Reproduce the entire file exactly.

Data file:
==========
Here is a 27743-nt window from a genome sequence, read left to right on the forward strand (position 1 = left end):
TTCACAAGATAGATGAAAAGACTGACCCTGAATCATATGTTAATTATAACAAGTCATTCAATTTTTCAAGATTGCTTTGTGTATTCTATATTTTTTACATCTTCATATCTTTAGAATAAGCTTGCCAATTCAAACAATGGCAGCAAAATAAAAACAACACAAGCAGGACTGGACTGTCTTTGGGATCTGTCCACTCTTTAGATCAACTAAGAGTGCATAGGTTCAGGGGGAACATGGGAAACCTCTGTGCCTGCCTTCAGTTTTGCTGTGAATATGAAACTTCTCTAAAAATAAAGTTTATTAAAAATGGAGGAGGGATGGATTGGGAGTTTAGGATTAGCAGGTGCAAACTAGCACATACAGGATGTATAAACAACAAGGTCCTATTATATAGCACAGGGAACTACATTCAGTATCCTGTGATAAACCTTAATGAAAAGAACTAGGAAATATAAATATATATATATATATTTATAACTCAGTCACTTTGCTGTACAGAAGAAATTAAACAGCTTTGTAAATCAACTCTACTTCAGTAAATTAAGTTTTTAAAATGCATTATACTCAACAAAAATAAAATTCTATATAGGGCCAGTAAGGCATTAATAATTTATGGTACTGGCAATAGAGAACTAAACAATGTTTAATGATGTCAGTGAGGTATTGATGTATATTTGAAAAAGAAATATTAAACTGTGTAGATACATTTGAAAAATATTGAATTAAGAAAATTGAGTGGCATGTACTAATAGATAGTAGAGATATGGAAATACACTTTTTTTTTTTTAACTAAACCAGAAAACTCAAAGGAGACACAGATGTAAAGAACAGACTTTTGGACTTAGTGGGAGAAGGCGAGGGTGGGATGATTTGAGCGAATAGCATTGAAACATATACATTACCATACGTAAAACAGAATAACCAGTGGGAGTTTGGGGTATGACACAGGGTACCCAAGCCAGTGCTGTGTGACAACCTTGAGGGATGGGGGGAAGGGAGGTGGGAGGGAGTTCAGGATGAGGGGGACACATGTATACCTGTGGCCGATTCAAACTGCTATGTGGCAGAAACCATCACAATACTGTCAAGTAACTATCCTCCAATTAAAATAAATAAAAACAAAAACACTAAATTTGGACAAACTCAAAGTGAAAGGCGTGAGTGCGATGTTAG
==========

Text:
Here is a 27743-nt window from a genome sequence, read left to right on the forward strand (position 1 = left end):
TTCACAAGATAGATGAAAAGACTGACCCTGAATCATATGTTAATTATAACAAGTCATTCAATTTTTCAAGATTGCTTTGTGTATTCTATATTTTTTACATCTTCATATCTTTAGAATAAGCTTGCCAATTCAAACAATGGCAGCAAAATAAAAACAACACAAGCAGGACTGGACTGTCTTTGGGATCTGTCCACTCTTTAGATCAACTAAGAGTGCATAGGTTCAGGGGGAACATGGGAAACCTCTGTGCCTGCCTTCAGTTTTGCTGTGAATATGAAACTTCTCTAAAAATAAAGTTTATTAAAAATGGAGGAGGGATGGATTGGGAGTTTAGGATTAGCAGGTGCAAACTAGCACATACAGGATGTATAAACAACAAGGTCCTATTATATAGCACAGGGAACTACATTCAGTATCCTGTGATAAACCTTAATGAAAAGAACTAGGAAATATAAATATATATATATATATTTATAACTCAGTCACTTTGCTGTACAGAAGAAATTAAACAGCTTTGTAAATCAACTCTACTTCAGTAAATTAAGTTTTTAAAATGCATTATACTCAACAAAAATAAAATTCTATATAGGGCCAGTAAGGCATTAATAATTTATGGTACTGGCAATAGAGAACTAAACAATGTTTAATGATGTCAGTGAGGTATTGATGTATATTTGAAAAAGAAATATTAAACTGTGTAGATACATTTGAAAAATATTGAATTAAGAAAATTGAGTGGCATGTACTAATAGATAGTAGAGATATGGAAATACACTTTTTTTTTTTTAACTAAACCAGAAAACTCAAAGGAGACACAGATGTAAAGAACAGACTTTTGGACTTAGTGGGAGAAGGCGAGGGTGGGATGATTTGAGCGAATAGCATTGAAACATATACATTACCATACGTAAAACAGAATAACCAGTGGGAGTTTGGGGTATGACACAGGGTACCCAAGCCAGTGCTGTGTGACAACCTTGAGGGATGGGGGGAAGGGAGGTGGGAGGGAGTTCAGGATGAGGGGGACACATGTATACCTGTGGCCGATTCAAACTGCTATGTGGCAGAAACCATCACAATACTGTCAAGTAACTATCCTCCAATTAAAATAAATAAAAACAAAAACACTAAATTTGGACAAACTCAAAGTGAAAGGCGTGAGTGCGATGTTAG